Are you planning your next trip to Sicily? So, don’t miss out to visit beautiful Taormina. Where Sicily is most beautiful. Undisputedly the pearl of Sicily, the beauty of the town, as well as its location, virtually a balcony over the sea, are spectacular. Of course, this also attracts countless tourists, who turn the small town centre into a permanent circus full of souvenirs and typical tourist traps. Pamper yourself in a sumptuous villa with private pool in sunny Taormina, Sicily and you will not regret this!
Visit the Big Greek Theater
Nevertheless, it is a beautiful place where, besides the beautiful city centre, there is also something to see, such as the big Greek theatre, Castelmola above Taormina or just take the cable car down to the beach or to Isola Bella. After more than two millennia, in Taormina you can even hear – and see – the architectural masterpieces that the Romans were capable of: the theatre is 120 metres long and 20 metres high; the semi-circular tiers for the audience have a radius of 147 metres at their highest point.
On the former stage there are still a few columns with elaborately decorated capitals, each column alone as high as a house, behind which is a decaying wall of red bricks. The ancient theatre is the greatest cultural treasure in Taormina and one of the most important in Sicily. Many tourists love visiting this city and choose it as the main location of their holiday stay.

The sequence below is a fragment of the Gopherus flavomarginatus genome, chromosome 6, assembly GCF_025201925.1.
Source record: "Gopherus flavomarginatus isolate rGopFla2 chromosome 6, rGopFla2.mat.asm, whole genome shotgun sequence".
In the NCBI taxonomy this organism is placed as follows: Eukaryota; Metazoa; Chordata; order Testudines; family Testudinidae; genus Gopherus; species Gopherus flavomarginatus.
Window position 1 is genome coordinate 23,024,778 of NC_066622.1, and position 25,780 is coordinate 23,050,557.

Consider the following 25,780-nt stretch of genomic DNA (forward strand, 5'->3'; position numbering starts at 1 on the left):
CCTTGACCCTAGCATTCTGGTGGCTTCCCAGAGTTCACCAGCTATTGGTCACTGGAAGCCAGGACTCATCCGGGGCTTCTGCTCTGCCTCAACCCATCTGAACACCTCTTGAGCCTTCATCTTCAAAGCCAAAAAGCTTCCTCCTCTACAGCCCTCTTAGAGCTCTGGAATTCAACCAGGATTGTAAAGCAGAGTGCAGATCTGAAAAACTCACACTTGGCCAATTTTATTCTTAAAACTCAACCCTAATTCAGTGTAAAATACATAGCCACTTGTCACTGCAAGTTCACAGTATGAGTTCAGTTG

Taormina is also a Stage for Important International Events
In 2017 Taormina became famous again after the politicians and the government of the G7 countries gathered in Taormina and positioned themselves for the obligatory group photo in the Amphi Theatre. Former Italian Prime Minister Matteo Renzi chose Taormina instead of Florence as the venue to give more visibility and turnover to the gastronomy in Sicily. Today, thanks to the G7, the city of 10 000 inhabitants has two heliports and two thirds of its streets are freshly paved. This new appearance makes Taormina more attractive and interesting.
But even without freshly paved roads, Taormina has been a magnet for travellers for centuries. The combination of silence and expressiveness is just right. On the horizon, Etna whispers, wide and furrowed, often covered with a blanket of snow, making winters mild and summers warm. Even Goethe, who fell so under Taormina’s charm that he dedicated several pages to it in his “Italian Journey”, begun in 1786, was impressed by the volcano and the city. Emperor Wilhelm II liked to spend the winter here, as a rest from the strains of government. After the nobility followed the artists. Wilhelm von Gloeden photographed scandalous pictures of naked boys here at the beginning of the 20th century, which were mostly destroyed as pornography under Mussolini, but attracted other artists. Oscar Wilde was here, as were Thomas Mann and Richard Strauss.